“We are all anxious to see and learn about the findings, so that we can better tackle the problems together,” John Paul Fraser, executive director of the B.C. Salmon Farmers.
By Fabian Dawson
Berthed at Vancouver’s Ballantyne Pier under wintry skies, the MV Professor Kaganovsky, a veteran of the high seas, does not look like much at first glance.
But beyond its peeling paint and sea scars, is a treasure trove of scientific minds with a singular mission to find out what we don’t know about Pacific salmon.
“What we need to know most about Pacific salmon, we mostly don’t know” said Fisheries and Oceans Canada scientist emeritus Dr. Dick Beamish, the architect of the project.
“This is the first comprehensive study of the distribution, abundance and stock composition of Pacific salmon in the Gulf of Alaska in the winter,” said Dr. Beamish.
The region is a feeding ground where the majority of Pacific salmon migrate to in the winter, hence the timing, said Dr. Beamish, describing the $1.3 million study as a “privately organized expedition funded by agencies, governments and private donors.”
In addition to private donations, Ottawa kicked in $250,000, the B.C. Salmon Farmers Association (BCSFA) contributed $200,000, The Pacific Salmon Foundation and the Pacific Salmon Commission came up with $250,000 and Victoria provided $75,000.
The MV Professor Kaganovsky set sail today on its five-week mission with 21 scientific personnel from Japan, Korea, Russia, the United States and Canada, on board.
“BC’s salmon farmers are proud to be a founding sponsor of this expedition…we are all anxious to see and learn about the findings, so that we can better tackle the problems together,” said John Paul Fraser, the executive director of the BCSFA.
“As Dick (Dr. Beamish) says, there’s a ‘black box’ out there in the North Pacific that we have shed no light on.
“And because of Dick’s brilliance and perseverance, the salmon community is coming together to cast a ‘Beamish’ of light on the unknown challenges the salmon face,” he said after a gathering on-board the 62-metre Russian research vessel to see the scientists off.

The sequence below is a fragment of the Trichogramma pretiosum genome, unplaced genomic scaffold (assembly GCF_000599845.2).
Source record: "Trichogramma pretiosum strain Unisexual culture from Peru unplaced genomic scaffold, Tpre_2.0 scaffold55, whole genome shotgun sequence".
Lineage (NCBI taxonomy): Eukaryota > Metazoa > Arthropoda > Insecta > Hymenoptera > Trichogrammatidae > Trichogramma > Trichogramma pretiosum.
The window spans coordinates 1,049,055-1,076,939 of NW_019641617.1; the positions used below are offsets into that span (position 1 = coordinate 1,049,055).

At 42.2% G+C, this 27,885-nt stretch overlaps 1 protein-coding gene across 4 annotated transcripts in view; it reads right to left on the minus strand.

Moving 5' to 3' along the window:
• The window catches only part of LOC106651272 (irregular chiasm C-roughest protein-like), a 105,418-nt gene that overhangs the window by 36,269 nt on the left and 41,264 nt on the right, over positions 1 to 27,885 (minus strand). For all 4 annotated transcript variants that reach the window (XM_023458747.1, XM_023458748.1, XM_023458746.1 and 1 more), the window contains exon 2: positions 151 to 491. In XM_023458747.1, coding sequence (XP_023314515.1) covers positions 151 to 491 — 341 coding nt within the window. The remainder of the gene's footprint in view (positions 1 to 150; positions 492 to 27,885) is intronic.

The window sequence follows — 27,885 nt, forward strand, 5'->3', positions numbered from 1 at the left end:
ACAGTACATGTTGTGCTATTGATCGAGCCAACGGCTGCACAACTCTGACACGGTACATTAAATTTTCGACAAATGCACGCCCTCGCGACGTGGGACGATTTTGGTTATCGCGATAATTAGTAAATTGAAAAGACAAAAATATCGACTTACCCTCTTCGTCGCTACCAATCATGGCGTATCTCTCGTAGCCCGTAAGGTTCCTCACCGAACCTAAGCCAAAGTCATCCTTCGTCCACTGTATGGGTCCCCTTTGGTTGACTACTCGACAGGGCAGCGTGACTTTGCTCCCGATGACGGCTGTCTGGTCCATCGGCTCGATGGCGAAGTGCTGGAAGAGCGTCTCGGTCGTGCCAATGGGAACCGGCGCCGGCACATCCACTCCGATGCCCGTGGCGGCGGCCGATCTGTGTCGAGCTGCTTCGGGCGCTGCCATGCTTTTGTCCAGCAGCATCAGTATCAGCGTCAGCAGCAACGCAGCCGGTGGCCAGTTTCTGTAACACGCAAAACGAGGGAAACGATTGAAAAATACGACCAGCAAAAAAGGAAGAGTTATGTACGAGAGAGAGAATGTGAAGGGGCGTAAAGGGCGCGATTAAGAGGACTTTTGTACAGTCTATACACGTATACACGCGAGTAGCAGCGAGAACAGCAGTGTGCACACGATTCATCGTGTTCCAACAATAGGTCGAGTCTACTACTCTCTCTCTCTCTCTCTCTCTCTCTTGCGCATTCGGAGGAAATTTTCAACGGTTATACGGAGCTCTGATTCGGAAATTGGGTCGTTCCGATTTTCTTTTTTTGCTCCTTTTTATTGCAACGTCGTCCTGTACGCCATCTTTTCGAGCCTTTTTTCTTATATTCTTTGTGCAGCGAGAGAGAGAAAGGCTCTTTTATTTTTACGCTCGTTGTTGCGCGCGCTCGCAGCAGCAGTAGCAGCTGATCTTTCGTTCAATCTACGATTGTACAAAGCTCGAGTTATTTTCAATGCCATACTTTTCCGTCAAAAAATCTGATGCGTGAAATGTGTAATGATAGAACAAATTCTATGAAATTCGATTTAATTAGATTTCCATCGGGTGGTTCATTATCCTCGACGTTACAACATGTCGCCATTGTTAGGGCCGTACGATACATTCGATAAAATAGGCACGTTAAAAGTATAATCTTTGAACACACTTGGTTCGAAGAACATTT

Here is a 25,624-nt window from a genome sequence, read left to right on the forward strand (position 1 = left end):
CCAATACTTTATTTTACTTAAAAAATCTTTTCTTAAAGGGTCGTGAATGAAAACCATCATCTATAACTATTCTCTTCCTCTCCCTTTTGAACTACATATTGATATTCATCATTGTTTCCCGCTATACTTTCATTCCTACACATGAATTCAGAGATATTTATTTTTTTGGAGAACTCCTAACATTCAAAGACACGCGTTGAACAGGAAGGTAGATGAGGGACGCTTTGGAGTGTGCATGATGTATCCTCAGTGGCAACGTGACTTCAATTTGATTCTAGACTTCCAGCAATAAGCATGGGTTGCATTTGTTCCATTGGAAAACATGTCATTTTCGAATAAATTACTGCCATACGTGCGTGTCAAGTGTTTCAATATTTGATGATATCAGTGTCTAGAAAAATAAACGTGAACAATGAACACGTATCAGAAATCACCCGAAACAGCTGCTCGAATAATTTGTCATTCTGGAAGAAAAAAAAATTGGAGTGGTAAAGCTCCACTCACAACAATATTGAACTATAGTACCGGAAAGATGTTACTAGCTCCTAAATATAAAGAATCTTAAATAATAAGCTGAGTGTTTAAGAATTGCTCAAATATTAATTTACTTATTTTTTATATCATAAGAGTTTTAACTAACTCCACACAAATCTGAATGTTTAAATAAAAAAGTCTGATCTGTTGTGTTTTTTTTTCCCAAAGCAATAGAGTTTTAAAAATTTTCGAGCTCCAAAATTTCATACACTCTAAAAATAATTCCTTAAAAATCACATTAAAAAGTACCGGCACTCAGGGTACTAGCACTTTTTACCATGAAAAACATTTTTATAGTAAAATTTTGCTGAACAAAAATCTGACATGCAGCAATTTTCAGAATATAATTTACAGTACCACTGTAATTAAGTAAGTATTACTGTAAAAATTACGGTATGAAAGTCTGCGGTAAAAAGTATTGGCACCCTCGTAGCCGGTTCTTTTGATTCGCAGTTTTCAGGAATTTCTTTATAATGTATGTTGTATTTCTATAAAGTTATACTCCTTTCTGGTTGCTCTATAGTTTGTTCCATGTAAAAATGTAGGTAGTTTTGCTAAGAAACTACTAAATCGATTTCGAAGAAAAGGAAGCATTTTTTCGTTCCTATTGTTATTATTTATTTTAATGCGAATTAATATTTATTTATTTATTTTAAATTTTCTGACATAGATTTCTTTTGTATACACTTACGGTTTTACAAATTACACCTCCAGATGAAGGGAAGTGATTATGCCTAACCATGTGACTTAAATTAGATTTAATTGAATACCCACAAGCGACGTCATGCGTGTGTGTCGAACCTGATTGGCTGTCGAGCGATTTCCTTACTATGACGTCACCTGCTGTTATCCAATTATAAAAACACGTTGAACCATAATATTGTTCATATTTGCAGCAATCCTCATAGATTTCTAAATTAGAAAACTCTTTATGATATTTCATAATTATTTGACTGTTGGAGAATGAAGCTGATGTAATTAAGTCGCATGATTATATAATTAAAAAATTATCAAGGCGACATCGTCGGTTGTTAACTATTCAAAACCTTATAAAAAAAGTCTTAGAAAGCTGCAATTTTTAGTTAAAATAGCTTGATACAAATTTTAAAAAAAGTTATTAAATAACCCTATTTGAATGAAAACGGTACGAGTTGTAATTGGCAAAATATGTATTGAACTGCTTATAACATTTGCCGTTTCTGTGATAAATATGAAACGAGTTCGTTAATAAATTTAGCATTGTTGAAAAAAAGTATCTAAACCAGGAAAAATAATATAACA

“Canada is proud to work with international partners in this groundbreaking science research expedition to better understand the health of Pacific salmon populations and to create solutions for supporting their recovery,” said Jonathon Wilkinson, Minister of Fisheries, Oceans and the Canadian Coast Guard.
Lana Popham, B.C.’s Minister of Agriculture, who introduced herself as the ‘Fish Minister’ to the gathering, said that over the next several weeks, the scientists will trawl for salmon, identify their origins using DNA samples and use the data to estimate the abundance of salmon in the region, their general physiological fitness and condition.
“We are always looking at ways to protect our wild salmon and this study will provide us with crucial information as we continue to support this important resource for British Columbia,” she said.
The expedition is one of the signature projects of the International Year of the Salmon, an initiative to establish new hemispheric-scale partnerships to address challenges facing salmon.
“The future of salmon in this time of rapid change will depend on our ability to find solutions through broad collaboration at local and hemispheric scales,” said Mark Saunders, director of the International Year of the Salmon – Pacific Region.
“The Gulf of Alaska Expedition embodies this, and we are excited to have the Province of B.C. engaged in this International Year of the Salmon initiative.”